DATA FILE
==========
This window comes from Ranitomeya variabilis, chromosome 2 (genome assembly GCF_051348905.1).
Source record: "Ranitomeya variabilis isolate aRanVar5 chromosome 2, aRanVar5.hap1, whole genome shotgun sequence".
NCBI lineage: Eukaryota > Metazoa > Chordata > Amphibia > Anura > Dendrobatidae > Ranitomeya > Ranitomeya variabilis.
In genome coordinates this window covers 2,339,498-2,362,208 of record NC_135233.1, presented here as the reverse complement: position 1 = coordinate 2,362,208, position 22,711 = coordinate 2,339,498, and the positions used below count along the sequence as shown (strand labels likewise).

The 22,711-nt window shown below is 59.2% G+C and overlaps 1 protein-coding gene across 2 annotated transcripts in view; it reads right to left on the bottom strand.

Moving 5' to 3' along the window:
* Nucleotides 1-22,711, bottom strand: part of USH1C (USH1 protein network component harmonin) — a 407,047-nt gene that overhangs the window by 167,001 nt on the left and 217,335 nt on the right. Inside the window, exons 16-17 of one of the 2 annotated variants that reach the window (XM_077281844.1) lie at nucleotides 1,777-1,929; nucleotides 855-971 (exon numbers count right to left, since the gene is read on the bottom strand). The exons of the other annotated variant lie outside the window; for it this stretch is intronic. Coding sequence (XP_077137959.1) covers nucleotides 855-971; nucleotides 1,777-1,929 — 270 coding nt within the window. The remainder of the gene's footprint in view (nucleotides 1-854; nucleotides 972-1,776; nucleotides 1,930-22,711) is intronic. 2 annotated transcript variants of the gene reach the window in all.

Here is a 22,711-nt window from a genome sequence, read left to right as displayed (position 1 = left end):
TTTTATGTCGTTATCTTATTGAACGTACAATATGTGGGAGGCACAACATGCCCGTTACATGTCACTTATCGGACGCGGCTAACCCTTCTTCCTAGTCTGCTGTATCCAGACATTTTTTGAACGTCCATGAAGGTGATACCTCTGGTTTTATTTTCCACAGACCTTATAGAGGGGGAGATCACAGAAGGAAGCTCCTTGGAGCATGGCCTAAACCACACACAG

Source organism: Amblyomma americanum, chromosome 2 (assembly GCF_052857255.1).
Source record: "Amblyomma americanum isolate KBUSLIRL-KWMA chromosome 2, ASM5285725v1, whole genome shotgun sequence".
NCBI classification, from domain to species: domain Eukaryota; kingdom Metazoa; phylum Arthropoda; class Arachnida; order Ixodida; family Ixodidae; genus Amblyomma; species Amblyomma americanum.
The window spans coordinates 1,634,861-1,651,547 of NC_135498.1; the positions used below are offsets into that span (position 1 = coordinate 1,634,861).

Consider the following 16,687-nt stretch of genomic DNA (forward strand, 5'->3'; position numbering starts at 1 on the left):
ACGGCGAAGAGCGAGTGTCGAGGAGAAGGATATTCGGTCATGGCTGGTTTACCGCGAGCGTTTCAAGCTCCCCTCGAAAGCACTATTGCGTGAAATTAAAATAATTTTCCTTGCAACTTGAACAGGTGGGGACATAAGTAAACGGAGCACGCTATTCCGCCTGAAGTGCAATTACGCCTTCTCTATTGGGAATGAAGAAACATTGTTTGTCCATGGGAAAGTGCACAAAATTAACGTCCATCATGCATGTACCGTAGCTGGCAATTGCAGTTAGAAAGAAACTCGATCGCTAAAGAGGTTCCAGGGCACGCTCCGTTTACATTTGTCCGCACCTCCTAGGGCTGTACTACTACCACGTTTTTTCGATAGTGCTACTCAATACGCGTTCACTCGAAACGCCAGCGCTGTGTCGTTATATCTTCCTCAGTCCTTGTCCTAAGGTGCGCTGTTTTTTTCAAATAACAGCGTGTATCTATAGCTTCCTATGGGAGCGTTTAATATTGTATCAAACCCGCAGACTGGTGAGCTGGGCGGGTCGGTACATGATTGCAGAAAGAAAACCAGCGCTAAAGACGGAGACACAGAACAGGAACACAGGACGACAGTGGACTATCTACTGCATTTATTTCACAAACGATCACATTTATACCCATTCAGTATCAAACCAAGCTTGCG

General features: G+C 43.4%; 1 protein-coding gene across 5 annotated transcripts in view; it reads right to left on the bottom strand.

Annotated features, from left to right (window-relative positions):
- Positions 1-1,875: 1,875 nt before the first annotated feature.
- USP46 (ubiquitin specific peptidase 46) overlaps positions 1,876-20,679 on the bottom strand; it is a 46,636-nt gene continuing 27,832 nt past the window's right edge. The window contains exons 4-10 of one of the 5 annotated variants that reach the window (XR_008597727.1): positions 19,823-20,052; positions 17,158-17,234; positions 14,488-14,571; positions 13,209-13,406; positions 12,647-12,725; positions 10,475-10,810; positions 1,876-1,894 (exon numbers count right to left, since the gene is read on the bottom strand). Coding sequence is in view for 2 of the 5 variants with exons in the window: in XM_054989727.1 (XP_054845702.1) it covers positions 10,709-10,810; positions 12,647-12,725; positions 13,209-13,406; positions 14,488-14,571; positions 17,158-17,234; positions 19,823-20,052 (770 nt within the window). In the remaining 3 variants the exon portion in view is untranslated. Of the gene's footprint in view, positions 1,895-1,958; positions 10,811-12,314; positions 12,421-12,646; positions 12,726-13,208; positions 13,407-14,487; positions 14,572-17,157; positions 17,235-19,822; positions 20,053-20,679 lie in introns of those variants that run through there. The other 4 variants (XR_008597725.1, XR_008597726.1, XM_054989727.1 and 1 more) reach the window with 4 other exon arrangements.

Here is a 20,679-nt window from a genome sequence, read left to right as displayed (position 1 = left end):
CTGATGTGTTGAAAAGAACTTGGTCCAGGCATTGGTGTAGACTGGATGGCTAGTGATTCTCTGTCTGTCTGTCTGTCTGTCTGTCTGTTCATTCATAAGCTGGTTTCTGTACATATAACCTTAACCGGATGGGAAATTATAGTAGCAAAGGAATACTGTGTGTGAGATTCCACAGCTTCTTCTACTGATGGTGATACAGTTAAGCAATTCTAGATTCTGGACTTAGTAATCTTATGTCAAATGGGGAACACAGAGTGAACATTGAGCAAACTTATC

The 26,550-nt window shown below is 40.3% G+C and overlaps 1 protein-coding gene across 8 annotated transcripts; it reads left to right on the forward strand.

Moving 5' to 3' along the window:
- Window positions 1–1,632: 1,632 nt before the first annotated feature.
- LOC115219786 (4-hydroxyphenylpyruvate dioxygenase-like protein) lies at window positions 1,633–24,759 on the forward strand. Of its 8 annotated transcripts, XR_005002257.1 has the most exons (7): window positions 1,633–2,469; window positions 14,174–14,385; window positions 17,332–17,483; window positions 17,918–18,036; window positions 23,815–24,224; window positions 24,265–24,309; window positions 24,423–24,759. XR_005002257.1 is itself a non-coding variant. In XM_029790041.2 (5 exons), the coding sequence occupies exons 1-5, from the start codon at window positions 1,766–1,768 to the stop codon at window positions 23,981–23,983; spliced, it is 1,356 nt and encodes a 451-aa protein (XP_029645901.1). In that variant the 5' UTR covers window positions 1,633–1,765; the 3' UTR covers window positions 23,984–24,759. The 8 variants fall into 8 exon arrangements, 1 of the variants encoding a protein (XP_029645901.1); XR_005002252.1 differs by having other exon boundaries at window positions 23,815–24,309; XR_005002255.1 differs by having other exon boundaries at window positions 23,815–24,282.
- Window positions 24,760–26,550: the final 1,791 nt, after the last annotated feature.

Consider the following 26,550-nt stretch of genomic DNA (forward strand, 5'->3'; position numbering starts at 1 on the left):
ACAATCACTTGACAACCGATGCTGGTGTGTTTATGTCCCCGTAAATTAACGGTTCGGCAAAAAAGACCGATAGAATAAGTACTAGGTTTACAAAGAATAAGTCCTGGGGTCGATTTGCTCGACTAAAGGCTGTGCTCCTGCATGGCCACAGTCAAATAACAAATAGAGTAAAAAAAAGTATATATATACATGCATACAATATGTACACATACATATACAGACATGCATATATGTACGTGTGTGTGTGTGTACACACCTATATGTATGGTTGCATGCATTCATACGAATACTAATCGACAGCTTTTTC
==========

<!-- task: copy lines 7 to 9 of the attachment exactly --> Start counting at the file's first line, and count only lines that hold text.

* Nucleotides 1-22,711, bottom strand: part of USH1C (USH1 protein network component harmonin) — a 407,047-nt gene that overhangs the window by 167,001 nt on the left and 217,335 nt on the right. Inside the window, exons 16-17 of one of the 2 annotated variants that reach the window (XM_077281844.1) lie at nucleotides 1,777-1,929; nucleotides 855-971 (exon numbers count right to left, since the gene is read on the bottom strand). The exons of the other annotated variant lie outside the window; for it this stretch is intronic. Coding sequence (XP_077137959.1) covers nucleotides 855-971; nucleotides 1,777-1,929 — 270 coding nt within the window. The remainder of the gene's footprint in view (nucleotides 1-854; nucleotides 972-1,776; nucleotides 1,930-22,711) is intronic. 2 annotated transcript variants of the gene reach the window in all.

Here is a 22,711-nt window from a genome sequence, read left to right as displayed (position 1 = left end):
TTTTATGTCGTTATCTTATTGAACGTACAATATGTGGGAGGCACAACATGCCCGTTACATGTCACTTATCGGACGCGGCTAACCCTTCTTCCTAGTCTGCTGTATCCAGACATTTTTTGAACGTCCATGAAGGTGATACCTCTGGTTTTATTTTCCACAGACCTTATAGAGGGGGAGATCACAGAAGGAAGCTCCTTGGAGCATGGCCTAAACCACACACAG